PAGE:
Medical school started early and quickly for six brand new first-year students. The School of Medicine, in partnership with Kaiser Permanente Northern California, recently welcomed its first group of students into the Accelerated Competency-based Education in Primary Care (ACE-PC) program.
ACE-PC is UC Davis’ rigorous three-year pathway for medical students who are committed to becoming primary care physicians. Rather than the classic seven-year plan to a primary care practice (four years of medical school followed by three years of residency training), ACE-PC students continue their training and education during summers and can enter primary care practice a year earlier than traditional students.
Stethoscopes and white coats in hand, the students hit the ground running last week after an orientation with UC Davis’ Associate Dean of Admissions Mark Henderson and Roderick Vitangcol, Kaiser’s assistant physician-in-chief for North Sacramento Hospital Operations.
Following the welcome and introductions, the students had their first written exam. Within days, they began visiting Kaiser facilities and getting immersed in a curriculum and learning environment designed to seamlessly integrate medical education and clinical practice.
“ACE-PC is definitely an intensive approach to medical education and physician training,” said program director Tonya Fancher, a UC Davis associate professor of internal medicine and principal investigator for the American Medical Association grant that helped launch the new program. “But the need for more primary care physicians is so crucial that being able to provide a speedier pathway for highly motivated students makes a lot of sense.”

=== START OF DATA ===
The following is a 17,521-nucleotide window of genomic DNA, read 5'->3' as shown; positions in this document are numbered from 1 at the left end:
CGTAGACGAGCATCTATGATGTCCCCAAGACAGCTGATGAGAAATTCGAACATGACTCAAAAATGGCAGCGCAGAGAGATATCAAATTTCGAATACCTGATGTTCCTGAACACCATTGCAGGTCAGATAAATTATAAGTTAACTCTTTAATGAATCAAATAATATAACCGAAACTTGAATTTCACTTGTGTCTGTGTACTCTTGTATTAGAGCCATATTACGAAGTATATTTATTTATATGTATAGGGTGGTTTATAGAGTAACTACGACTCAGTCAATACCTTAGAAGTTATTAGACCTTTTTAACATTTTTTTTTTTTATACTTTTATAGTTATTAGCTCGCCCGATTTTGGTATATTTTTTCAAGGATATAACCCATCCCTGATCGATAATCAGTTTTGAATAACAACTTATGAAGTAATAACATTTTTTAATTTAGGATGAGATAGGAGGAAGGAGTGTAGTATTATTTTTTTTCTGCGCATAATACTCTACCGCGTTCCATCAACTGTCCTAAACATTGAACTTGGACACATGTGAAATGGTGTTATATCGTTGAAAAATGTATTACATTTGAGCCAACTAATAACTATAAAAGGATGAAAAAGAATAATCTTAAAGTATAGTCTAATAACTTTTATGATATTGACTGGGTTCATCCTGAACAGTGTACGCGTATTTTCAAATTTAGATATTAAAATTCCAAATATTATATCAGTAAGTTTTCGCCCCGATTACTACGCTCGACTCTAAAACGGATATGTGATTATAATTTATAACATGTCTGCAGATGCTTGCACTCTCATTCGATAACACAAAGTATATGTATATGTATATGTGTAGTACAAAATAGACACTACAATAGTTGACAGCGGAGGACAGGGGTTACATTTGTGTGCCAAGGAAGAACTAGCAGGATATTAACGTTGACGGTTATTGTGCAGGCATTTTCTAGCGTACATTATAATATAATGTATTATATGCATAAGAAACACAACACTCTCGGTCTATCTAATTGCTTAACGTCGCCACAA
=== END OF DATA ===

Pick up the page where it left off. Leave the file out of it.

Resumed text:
ACE-PC incorporates a curriculum that includes population management, chronic disease management, quality improvement, patient safety, team-based care and preventive health skills, all with a special emphasis on diverse and underserved populations. The inaugural cohort of students comes from variety of backgrounds. One was a medical assistant, while another worked as a grassroots activist and health policy advocate. The group also includes a community health educator with the Peace Corps, and a student who worked with medically underserved Asian and Pacific Islander communities.
To be considered for admissions into the ACE-PC program, students must first be accepted into the School of Medicine’s four-year M.D. program. Following their accelerated three years of medical school, students will transition to medical residencies at UC Davis or Kaiser Permanente Northern California.
“With health-care reform and more people having coverage, the need for additional physicians is greater than ever before,” added Fancher. “Medical schools simply have to produce more generalists, and our ACE-PC program is a great way to increase that vital part of the health-care workforce.”